Fresh delay to Flamanville 3 blamed on pandemic

12 January 2022

The start of operations for the Flamanville 3 EPR reactor in France has been put back, with EDF saying the Covid-19 pandemic had made preparations "more difficult".

Flamanville (Image: EDF)

The fuel loading date for the reactor has been switched from late 2022 to the second quarter of 2023, with the estimated cost at completion increased by EUR300 million (USD342 million) to EUR12.7 billion, EDF said in a progress update on Wednesday.

It is the latest in a series of delays to the project in Normandy in northern France, which was originally expected to begin operating commercially in 2013.

EDF said the update was “taking into account the state of progress of the operations and the preparation for start-up in an industrial context made more difficult by the pandemic”.

The company said the work had been completed to repair the penetration welds on the reactor building and it had been deemed compliant by the French Nuclear Safety Authority (Autorité de Sûreté Nucléaire).

EDF said that all the fuel assemblies to be used in the first operating cycle of the reactor were stored in the fuel building, with 90% of the equipment transferred to the teams in charge of the operation.

“Over 55,000 documentary checks and verifications have been carried out on the installations, regarding more than 7000 pieces of equipment,” it added.

There are still a number of operations required before loading the fuel into the reactor vessel and start-up tests.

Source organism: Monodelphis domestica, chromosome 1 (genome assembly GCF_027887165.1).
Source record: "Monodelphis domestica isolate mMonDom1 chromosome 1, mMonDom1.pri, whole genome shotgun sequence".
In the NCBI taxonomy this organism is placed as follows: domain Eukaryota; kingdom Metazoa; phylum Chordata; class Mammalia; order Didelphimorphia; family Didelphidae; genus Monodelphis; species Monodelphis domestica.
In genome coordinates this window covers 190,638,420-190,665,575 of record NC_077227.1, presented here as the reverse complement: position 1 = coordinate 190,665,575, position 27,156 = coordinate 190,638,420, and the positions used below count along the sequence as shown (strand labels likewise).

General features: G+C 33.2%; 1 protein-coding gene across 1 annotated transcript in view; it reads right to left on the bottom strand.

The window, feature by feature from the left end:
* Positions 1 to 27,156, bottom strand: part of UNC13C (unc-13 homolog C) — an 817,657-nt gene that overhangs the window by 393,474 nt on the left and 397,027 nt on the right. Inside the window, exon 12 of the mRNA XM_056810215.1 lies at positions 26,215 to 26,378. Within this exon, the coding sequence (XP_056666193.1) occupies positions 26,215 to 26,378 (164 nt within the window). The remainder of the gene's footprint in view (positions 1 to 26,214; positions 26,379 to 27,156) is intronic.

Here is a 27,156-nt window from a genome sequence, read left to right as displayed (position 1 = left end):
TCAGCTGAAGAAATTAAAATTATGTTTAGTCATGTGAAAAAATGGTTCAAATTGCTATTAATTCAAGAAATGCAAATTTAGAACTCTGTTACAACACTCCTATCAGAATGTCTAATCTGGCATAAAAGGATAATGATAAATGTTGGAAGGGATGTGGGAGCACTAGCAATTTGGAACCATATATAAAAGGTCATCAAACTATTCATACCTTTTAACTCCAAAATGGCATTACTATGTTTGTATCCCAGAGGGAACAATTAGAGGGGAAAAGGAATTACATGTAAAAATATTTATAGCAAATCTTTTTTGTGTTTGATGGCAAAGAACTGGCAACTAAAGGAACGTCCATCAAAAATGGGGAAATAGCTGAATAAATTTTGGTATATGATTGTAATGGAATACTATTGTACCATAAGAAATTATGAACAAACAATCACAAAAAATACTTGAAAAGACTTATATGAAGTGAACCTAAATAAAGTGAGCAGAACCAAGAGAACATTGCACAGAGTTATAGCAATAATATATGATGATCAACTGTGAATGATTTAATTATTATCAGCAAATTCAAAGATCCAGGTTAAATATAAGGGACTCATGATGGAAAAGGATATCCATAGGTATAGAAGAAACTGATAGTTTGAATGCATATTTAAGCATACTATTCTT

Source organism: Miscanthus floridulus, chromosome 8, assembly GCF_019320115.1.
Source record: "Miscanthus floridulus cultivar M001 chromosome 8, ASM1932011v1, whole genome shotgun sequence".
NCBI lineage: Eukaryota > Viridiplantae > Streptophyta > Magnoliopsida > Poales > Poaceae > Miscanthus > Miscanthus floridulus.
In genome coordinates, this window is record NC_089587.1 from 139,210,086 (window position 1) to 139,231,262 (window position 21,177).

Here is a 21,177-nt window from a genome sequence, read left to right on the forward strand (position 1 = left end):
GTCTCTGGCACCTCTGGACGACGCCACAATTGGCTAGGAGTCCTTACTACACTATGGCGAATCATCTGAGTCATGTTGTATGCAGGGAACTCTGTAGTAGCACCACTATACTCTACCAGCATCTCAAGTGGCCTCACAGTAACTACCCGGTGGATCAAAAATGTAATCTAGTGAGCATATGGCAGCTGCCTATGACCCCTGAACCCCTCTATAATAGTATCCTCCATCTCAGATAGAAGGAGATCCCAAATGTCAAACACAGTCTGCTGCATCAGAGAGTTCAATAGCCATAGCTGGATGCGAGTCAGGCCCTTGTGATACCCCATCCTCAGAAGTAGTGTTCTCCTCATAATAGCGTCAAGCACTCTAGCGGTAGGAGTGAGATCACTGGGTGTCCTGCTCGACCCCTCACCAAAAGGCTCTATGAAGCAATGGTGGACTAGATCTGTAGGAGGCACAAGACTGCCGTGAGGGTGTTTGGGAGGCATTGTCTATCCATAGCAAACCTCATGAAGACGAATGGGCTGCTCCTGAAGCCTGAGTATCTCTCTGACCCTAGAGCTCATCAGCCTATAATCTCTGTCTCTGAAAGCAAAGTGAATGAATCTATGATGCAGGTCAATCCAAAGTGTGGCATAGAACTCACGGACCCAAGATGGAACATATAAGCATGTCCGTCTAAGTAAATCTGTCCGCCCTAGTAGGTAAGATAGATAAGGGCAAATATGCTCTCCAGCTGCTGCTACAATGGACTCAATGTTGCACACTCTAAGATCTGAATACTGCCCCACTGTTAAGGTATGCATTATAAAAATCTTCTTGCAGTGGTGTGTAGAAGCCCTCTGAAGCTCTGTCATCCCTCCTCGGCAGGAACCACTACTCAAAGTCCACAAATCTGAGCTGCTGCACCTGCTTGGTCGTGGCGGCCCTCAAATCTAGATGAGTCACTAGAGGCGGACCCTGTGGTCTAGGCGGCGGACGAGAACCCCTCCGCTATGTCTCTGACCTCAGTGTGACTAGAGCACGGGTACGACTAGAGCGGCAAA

These include the completion of the weld upgrade of the main secondary circuit and approval of measures taken as a result of inspections carried out on fuel assemblies at the Taishan 1 EPR in China "following the technical issue encountered during its second operating cycle showed mechanical wear of certain assembly components”.

Taishan 1 - a joint venture between China General Nuclear, EDF and Guangdong Energy Group - was the first EPR to enter service but was taken offline in July for maintenance and to replace damaged fuel rods.

EDF said the same issue had been identified in several existing reactors in France and “a solution, already performed on EDF’s operating nuclear fleet, will be instructed with the French Nuclear Safety Authority.”

Unit 3 of the Olkiluoto nuclear power plant in Finland became the first EPR to start up in Europe. The reactor achieved first criticality on 21 December last year and is expected to be connected to the grid by the end of this month.

Researched and written by World Nuclear News